Background and aims: To examine the association between maternal hepatitis B and C mono- and co-infections with singleton pregnancy outcomes in the state of Florida.
Methods: We analysed all Florida births from 1998 to 2007 using birth certificate records linked to hospital discharge data. The main outcomes of interest were selected pregnancy outcomes including preterm birth, low birth weight (LBW), small for gestational age (SGA), fetal distress, neonatal jaundice and congenital anomaly.
Results: The study sample consisted of 1,670,369 records. Human immunodeficiency virus co-infection and all forms of substance abuse were more frequent in mothers with hepatitis B and C infection. After using multivariable modelling to adjust for important socio-demographical variables and obstetric complications, women with hepatitis C infection were more likely to have infants born preterm [odds ratio (OR), 1.40; 95% confidence intervals (CI), 1.15-1.72], with LBW (OR, 1.39; 95% CI, 1.11-1.74) and congenital anomaly (OR, 1.55; 95% CI, 1.14-2.11). In addition, women with hepatitis B infection were less likely to have infants born SGA (OR, 0.79; 95% CI, 0.66-0.95).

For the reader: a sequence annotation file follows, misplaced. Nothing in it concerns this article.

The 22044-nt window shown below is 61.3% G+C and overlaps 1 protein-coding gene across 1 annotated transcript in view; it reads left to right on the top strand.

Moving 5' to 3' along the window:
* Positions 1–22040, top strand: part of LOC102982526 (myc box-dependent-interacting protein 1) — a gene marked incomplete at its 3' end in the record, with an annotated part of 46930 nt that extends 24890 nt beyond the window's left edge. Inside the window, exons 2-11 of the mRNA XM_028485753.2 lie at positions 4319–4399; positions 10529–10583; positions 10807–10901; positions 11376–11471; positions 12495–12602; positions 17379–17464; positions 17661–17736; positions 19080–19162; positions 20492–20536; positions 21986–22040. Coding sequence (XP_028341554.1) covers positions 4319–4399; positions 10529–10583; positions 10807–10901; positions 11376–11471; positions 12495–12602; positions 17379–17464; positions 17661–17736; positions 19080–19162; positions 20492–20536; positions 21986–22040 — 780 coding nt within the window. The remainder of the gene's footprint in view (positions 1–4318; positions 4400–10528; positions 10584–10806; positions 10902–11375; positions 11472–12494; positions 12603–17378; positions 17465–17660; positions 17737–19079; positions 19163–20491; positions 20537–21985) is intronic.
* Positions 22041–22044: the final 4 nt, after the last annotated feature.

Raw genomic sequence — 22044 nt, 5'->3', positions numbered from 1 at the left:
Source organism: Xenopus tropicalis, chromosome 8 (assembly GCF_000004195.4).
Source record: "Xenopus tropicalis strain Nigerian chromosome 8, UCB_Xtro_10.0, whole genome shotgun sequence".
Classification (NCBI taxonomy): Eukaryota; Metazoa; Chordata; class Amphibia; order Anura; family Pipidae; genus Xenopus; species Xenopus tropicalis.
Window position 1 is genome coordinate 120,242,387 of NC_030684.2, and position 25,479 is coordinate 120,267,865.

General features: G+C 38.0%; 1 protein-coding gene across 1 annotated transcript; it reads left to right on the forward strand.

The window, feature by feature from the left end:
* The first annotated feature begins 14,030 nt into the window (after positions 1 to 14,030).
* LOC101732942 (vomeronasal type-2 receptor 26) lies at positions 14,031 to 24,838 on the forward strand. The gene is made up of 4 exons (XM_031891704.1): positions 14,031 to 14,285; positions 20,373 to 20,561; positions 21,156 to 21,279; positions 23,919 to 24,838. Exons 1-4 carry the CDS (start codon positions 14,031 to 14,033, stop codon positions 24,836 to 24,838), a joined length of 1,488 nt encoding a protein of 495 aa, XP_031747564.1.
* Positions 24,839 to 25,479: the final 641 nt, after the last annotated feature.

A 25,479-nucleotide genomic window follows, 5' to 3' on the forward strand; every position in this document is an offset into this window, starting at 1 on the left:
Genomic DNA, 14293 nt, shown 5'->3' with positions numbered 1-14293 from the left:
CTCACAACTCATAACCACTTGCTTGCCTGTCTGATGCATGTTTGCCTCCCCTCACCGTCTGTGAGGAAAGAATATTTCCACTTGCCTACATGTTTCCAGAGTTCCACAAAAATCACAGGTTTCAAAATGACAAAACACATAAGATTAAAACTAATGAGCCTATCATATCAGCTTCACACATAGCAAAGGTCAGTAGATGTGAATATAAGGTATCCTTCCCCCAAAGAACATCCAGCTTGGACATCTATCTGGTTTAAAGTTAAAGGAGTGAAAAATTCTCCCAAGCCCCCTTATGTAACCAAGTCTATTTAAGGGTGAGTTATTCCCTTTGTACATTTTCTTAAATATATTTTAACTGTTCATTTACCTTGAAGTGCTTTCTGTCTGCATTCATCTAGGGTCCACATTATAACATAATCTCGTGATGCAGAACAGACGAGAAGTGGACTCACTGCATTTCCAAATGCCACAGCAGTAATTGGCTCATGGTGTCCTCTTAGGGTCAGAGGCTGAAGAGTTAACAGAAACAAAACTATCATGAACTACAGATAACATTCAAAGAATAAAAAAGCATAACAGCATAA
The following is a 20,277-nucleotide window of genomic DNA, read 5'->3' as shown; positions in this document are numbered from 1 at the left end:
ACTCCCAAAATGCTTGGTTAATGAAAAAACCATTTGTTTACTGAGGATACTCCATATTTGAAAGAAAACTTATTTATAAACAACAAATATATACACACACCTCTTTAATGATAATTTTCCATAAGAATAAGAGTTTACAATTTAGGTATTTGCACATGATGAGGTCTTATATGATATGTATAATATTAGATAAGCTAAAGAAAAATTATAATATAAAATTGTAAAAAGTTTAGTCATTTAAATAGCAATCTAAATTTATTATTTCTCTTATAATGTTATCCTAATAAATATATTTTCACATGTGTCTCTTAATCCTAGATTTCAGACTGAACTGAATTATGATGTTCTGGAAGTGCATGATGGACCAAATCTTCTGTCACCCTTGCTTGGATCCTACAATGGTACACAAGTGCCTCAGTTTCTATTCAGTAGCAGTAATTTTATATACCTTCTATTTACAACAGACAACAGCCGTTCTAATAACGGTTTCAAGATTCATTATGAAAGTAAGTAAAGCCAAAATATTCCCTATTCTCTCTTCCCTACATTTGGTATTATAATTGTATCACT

Conclusions: Our findings provide further understanding of the association between maternal hepatitis B or C carrier status and perinatal outcomes. Infants born to women with hepatitis C infection appear to be at risk for poor birth outcomes, including preterm birth, LBW and congenital anomaly.
© 2011 John Wiley & Sons A/S.